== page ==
Liégeois, Jean-Pierre (2008), Roma in Europe

ISBN: 978-92-871-6051-5

In Europe the Roma form a community of some 8 million souls. They are a misunderstood people, isolated from the world by the negative stereotypes that surround them; for centuries, policies devised to deal with them have been aimed at their physical or cultural destruction. This book is intended to foster a better understanding of the Roma by describing, on the one hand, the richness of their culture and lifestyle and the strength of their identity and, on the other, the mistreatment they have suffered over the centuries. This clear and accessible account of such a thoroughly complex and conflict-ridden situation will particularly interest teachers, trainers, community workers, social workers and people with political or administrative responsibilities in the field. It is also a means for Roma organisations to disseminate information. The final pages of the book set out the foundations for a programme of tailor-made, concerted action. **************************************************** Acton, Thomas (2010) A new kind of maturity: Romani intelligentsias in the 20th century. In: Annual Meeting and Conference of the International Gypsy Lore Society, 8-11 September 2010, University of Lisbon, Portugal. (Unpublished) Acton, Thomas (2010) Theorising mobility: migration, nomadism, and the social reconstruction of ethnicity. In: Romani Mobilities in Europe: Multidisciplinary Perspectives, 14-15 January 2010, Refugee Studies Centre, University of Oxford. Acton, Thomas (2009) Roma, Gypsy, traveller identities: history, complexity and ethnicity, an introduction for service providers. In: Making Roma voices heard in Sandwell, 25th September 2009, Brushstrokes Community Centre, St.Philips Parish Center, Sandwell, West Midlands. (Unpublished) Acton, Thomas (2009) Has the cultural studies critique of classical sociology run its course? In: Sociology at the crossroads: 39th world congress of international institute of sociology, 11th - 14th June 2009, University of Yerevan, Armenia. (Unpublished) Acton, Thomas (2009) The challenge of the new paradigm in Romani studies for sociology? In: Sociology at the Crossroads: 39th Congress of the International Institute of Sociology, 11-14 June 2009, University of Yerevan, Armenia. (Unpublished) Acton, Thomas (2009) Has cultural studies sounded the death-knell of classical sociology prematurely?: the view from Romani studies. In: School of Humanities and Social Sciences Research Conference, 28 May 2009, University of Greenwich, London, UK. (Unpublished) Acton, Thomas (2009) The marginalisation of Romani studies within the academic community. In: British Sociological Association Annual Conference, 16-18 April 2009, Cardiff City Hall, Cardiff. (Unpublished) Acton, Thomas and Marsh, Adrian (2008) “Glocalisation”: a new phenomenon or an age-old process? current adaptations in changes in Gypsy/Roma/Traveller identity in the Turkish Republic. In: “Sociology Looks at the Twenty-first Century: ‘From Local Universalism to Global Contextalism’“ 38th World Congress of the International Institute of Sociology, 26 - 30 June 2010, Central European University, Budapest. (Unpublished) Acton, Thomas (2008) Universalising religions and cultural particularisms: the effects of renewed international migration on the engagement of Gypsies/Roma/Travellers with world religions since 1989.  In: Sociology Looks at the Twenty-first Century: ‘From Local Universalism to Global Contextualism’ 38th World Congress of the International Institute of Sociology, 26-30th June 2008, Central European University, Budapest. (Unpublished)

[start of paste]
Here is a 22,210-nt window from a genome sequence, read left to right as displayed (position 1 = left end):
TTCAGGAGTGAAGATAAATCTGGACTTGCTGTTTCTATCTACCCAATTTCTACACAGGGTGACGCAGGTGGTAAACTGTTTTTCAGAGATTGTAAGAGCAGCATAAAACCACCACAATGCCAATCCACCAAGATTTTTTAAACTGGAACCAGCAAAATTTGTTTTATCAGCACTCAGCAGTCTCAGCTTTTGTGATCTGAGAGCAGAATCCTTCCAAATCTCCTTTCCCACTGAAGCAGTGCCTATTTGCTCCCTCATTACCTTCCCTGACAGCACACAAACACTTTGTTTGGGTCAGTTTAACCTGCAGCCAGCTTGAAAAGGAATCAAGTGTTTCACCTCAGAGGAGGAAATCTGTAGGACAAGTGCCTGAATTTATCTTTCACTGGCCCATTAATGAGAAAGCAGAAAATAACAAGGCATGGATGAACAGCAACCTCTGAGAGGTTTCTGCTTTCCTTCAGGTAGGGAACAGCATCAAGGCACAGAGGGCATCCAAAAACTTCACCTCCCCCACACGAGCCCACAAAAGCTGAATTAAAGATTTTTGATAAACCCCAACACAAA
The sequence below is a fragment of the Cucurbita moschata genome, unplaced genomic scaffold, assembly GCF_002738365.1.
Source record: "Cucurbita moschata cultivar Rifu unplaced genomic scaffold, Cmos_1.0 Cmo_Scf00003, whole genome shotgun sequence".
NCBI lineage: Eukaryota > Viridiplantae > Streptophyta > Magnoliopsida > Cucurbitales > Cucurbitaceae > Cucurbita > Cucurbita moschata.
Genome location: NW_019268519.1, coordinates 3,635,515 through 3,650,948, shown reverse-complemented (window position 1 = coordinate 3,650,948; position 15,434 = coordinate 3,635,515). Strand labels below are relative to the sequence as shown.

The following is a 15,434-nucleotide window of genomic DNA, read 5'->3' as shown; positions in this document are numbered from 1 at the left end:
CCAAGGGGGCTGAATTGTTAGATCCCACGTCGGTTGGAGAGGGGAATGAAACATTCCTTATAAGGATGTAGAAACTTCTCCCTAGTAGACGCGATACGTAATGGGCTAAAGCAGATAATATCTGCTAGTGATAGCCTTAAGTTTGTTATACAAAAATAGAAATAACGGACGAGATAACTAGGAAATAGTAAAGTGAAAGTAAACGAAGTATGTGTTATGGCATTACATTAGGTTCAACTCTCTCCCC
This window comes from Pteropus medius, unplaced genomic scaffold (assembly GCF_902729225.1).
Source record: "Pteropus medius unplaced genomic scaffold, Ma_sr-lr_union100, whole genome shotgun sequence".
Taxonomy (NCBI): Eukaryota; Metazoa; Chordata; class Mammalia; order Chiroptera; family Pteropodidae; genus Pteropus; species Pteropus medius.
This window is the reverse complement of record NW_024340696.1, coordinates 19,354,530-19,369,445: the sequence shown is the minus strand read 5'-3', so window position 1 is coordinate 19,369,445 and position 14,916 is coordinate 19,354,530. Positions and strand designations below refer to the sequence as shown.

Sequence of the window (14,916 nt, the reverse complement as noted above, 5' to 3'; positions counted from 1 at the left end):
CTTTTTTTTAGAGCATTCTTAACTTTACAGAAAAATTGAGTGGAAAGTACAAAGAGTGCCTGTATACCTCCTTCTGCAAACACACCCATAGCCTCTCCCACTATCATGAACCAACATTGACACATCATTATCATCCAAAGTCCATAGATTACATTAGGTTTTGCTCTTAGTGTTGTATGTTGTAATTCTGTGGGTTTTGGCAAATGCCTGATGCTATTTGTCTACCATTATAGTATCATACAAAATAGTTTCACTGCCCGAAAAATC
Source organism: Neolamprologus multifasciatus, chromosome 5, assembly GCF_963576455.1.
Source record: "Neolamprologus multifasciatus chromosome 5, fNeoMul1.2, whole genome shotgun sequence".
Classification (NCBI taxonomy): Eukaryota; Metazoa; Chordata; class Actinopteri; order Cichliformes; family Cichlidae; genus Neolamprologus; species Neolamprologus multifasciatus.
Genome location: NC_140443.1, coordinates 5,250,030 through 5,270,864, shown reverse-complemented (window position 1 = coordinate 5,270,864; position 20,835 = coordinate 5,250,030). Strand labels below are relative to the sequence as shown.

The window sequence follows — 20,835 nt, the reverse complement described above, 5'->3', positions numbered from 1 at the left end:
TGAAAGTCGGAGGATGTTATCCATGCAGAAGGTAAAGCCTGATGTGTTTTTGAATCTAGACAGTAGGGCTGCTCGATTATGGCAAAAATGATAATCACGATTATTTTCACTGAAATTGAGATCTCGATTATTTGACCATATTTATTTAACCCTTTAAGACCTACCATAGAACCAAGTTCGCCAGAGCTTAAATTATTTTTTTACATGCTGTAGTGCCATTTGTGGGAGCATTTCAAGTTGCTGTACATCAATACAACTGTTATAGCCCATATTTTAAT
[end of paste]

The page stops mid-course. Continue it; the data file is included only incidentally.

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Empowering and Representing Ethnic Roma Minorities and their Organisations in Ireland